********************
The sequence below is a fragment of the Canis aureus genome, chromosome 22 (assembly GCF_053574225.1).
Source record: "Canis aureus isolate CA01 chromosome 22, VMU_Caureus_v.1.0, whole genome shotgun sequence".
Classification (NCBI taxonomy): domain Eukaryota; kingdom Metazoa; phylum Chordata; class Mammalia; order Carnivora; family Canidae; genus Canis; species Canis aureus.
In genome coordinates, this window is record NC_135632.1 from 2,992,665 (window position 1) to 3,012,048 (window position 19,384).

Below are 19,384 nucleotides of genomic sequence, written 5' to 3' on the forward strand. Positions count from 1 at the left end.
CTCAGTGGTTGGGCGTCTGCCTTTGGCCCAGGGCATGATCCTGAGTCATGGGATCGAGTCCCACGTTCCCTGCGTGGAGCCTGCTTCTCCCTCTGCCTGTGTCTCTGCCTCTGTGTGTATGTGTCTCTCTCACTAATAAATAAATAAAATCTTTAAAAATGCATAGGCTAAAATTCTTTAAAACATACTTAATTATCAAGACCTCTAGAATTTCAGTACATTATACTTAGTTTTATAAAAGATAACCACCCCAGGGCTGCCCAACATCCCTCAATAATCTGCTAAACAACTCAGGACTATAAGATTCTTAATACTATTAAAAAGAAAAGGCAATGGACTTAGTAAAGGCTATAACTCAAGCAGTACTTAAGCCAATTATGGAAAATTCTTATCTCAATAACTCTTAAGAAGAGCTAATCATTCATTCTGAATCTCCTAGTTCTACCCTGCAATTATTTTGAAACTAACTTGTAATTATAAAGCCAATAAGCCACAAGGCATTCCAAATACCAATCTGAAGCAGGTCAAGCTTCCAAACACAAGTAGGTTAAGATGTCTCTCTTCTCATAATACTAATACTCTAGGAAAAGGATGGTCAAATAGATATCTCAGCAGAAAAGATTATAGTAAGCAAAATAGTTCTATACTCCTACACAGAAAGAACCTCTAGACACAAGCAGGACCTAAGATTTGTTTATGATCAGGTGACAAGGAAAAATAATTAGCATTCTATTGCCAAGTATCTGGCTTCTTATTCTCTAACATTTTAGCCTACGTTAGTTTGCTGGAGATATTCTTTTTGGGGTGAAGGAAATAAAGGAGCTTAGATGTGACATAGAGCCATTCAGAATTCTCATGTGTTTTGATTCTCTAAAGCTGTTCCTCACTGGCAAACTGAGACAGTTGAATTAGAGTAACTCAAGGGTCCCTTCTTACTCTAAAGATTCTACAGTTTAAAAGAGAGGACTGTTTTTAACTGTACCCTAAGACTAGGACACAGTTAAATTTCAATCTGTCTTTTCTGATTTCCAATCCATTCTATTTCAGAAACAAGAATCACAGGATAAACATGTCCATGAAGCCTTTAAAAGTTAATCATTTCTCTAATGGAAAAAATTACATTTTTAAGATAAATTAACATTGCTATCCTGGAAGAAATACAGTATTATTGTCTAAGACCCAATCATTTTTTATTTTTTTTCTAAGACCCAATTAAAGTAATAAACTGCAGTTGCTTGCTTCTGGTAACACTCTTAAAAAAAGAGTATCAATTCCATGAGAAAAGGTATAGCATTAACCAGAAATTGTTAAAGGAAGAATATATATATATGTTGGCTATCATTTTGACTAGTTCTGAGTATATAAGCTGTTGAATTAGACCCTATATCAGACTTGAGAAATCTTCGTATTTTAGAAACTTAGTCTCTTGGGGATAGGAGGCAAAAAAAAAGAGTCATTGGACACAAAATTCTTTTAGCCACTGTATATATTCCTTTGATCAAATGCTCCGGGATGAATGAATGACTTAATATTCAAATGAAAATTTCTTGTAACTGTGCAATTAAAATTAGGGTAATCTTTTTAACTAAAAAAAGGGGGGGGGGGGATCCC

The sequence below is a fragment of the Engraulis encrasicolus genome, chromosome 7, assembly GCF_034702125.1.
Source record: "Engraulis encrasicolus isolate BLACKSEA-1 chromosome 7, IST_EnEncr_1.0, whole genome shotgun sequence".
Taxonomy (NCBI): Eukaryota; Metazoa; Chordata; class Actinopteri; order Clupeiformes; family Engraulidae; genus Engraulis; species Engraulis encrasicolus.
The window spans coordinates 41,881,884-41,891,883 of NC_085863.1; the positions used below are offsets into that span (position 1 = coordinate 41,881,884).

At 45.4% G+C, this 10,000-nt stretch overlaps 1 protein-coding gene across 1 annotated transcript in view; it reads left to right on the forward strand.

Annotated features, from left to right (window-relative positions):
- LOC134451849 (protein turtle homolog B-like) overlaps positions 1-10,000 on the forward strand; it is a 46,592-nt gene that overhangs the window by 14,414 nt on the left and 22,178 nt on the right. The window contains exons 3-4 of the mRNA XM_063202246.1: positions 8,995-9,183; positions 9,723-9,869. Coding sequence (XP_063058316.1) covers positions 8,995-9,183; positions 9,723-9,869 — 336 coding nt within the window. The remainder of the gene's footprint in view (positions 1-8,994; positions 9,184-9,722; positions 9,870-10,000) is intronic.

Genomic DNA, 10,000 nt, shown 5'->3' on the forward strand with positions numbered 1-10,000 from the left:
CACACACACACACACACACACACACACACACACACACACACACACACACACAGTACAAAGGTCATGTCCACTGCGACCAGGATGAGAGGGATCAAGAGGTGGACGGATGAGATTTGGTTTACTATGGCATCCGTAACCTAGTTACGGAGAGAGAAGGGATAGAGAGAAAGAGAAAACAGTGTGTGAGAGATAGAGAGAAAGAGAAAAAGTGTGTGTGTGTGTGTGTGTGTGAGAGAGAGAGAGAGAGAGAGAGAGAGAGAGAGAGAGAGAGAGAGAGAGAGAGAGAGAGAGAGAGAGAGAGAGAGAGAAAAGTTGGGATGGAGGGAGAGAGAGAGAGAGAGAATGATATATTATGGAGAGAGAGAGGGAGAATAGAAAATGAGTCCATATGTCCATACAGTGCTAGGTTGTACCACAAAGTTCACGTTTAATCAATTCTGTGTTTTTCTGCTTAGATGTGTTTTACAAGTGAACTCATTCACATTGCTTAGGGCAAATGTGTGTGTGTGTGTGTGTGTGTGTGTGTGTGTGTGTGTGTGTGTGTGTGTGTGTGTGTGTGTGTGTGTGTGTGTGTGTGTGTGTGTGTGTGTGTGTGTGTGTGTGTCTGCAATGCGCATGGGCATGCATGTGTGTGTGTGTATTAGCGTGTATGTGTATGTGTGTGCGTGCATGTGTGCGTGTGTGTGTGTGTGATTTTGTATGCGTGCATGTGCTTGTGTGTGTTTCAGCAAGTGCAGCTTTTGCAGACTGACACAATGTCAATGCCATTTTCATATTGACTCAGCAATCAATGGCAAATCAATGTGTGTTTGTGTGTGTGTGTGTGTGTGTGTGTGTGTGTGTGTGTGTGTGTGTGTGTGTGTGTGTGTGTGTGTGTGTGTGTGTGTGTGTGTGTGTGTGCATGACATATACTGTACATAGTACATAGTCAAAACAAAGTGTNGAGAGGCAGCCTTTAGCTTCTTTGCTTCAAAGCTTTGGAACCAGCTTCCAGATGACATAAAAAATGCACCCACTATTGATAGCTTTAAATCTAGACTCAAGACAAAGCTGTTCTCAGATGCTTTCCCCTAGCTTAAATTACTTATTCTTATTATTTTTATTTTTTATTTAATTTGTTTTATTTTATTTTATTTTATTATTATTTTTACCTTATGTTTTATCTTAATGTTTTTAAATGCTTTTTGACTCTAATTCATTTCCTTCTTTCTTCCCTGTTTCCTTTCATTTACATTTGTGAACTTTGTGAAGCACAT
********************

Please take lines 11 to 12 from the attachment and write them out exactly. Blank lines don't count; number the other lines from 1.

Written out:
At 45.4% G+C, this 10,000-nt stretch overlaps 1 protein-coding gene across 1 annotated transcript in view; it reads left to right on the forward strand.

Annotated features, from left to right (window-relative positions):